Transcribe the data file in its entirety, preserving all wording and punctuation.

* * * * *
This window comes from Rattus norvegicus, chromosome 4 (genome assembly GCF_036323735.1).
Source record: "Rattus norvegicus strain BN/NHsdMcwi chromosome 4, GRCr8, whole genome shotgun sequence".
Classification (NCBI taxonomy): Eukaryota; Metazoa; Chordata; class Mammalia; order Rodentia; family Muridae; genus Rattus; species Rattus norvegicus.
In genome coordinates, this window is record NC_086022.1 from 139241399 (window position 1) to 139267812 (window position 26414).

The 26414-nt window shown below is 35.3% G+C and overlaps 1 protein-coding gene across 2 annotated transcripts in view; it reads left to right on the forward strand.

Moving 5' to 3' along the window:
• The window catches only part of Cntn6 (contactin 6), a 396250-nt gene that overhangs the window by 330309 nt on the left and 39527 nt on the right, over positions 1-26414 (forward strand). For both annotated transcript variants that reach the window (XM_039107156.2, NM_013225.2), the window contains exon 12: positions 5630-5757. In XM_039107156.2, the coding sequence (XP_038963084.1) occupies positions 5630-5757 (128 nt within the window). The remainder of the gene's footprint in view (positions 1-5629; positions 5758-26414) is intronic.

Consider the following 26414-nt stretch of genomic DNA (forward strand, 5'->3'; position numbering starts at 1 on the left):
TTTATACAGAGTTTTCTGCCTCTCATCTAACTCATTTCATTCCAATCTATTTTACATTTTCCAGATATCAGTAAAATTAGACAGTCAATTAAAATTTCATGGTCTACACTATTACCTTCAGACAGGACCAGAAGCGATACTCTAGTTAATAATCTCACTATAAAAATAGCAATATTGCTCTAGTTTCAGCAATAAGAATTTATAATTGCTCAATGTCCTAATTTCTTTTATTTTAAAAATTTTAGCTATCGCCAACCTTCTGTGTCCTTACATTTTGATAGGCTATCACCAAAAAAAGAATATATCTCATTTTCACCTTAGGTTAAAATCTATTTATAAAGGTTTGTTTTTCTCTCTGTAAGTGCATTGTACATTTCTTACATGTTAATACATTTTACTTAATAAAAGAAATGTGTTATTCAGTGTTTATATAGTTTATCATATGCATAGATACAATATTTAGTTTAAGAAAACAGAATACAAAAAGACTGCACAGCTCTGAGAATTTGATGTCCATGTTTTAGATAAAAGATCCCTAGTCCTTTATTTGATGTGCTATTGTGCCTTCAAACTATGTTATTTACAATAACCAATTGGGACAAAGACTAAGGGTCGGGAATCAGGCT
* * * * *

This window comes from Rattus norvegicus, chromosome 4 (genome assembly GCF_036323735.1).
Source record: "Rattus norvegicus strain BN/NHsdMcwi chromosome 4, GRCr8, whole genome shotgun sequence".
Classification (NCBI taxonomy): Eukaryota; Metazoa; Chordata; class Mammalia; order Rodentia; family Muridae; genus Rattus; species Rattus norvegicus.
In genome coordinates, this window is record NC_086022.1 from 139241399 (window position 1) to 139267812 (window position 26414).

The 26414-nt window shown below is 35.3% G+C and overlaps 1 protein-coding gene across 2 annotated transcripts in view; it reads left to right on the forward strand.

Moving 5' to 3' along the window:
• The window catches only part of Cntn6 (contactin 6), a 396250-nt gene that overhangs the window by 330309 nt on the left and 39527 nt on the right, over positions 1-26414 (forward strand). For both annotated transcript variants that reach the window (XM_039107156.2, NM_013225.2), the window contains exon 12: positions 5630-5757. In XM_039107156.2, the coding sequence (XP_038963084.1) occupies positions 5630-5757 (128 nt within the window). The remainder of the gene's footprint in view (positions 1-5629; positions 5758-26414) is intronic.

Consider the following 26414-nt stretch of genomic DNA (forward strand, 5'->3'; position numbering starts at 1 on the left):
TTTATACAGAGTTTTCTGCCTCTCATCTAACTCATTTCATTCCAATCTATTTTACATTTTCCAGATATCAGTAAAATTAGACAGTCAATTAAAATTTCATGGTCTACACTATTACCTTCAGACAGGACCAGAAGCGATACTCTAGTTAATAATCTCACTATAAAAATAGCAATATTGCTCTAGTTTCAGCAATAAGAATTTATAATTGCTCAATGTCCTAATTTCTTTTATTTTAAAAATTTTAGCTATCGCCAACCTTCTGTGTCCTTACATTTTGATAGGCTATCACCAAAAAAAGAATATATCTCATTTTCACCTTAGGTTAAAATCTATTTATAAAGGTTTGTTTTTCTCTCTGTAAGTGCATTGTACATTTCTTACATGTTAATACATTTTACTTAATAAAAGAAATGTGTTATTCAGTGTTTATATAGTTTATCATATGCATAGATACAATATTTAGTTTAAGAAAACAGAATACAAAAAGACTGCACAGCTCTGAGAATTTGATGTCCATGTTTTAGATAAAAGATCCCTAGTCCTTTATTTGATGTGCTATTGTGCCTTCAAACTATGTTATTTACAATAACCAATTGGGACAAAGACTAAGGGTCGGGAATCAGGCT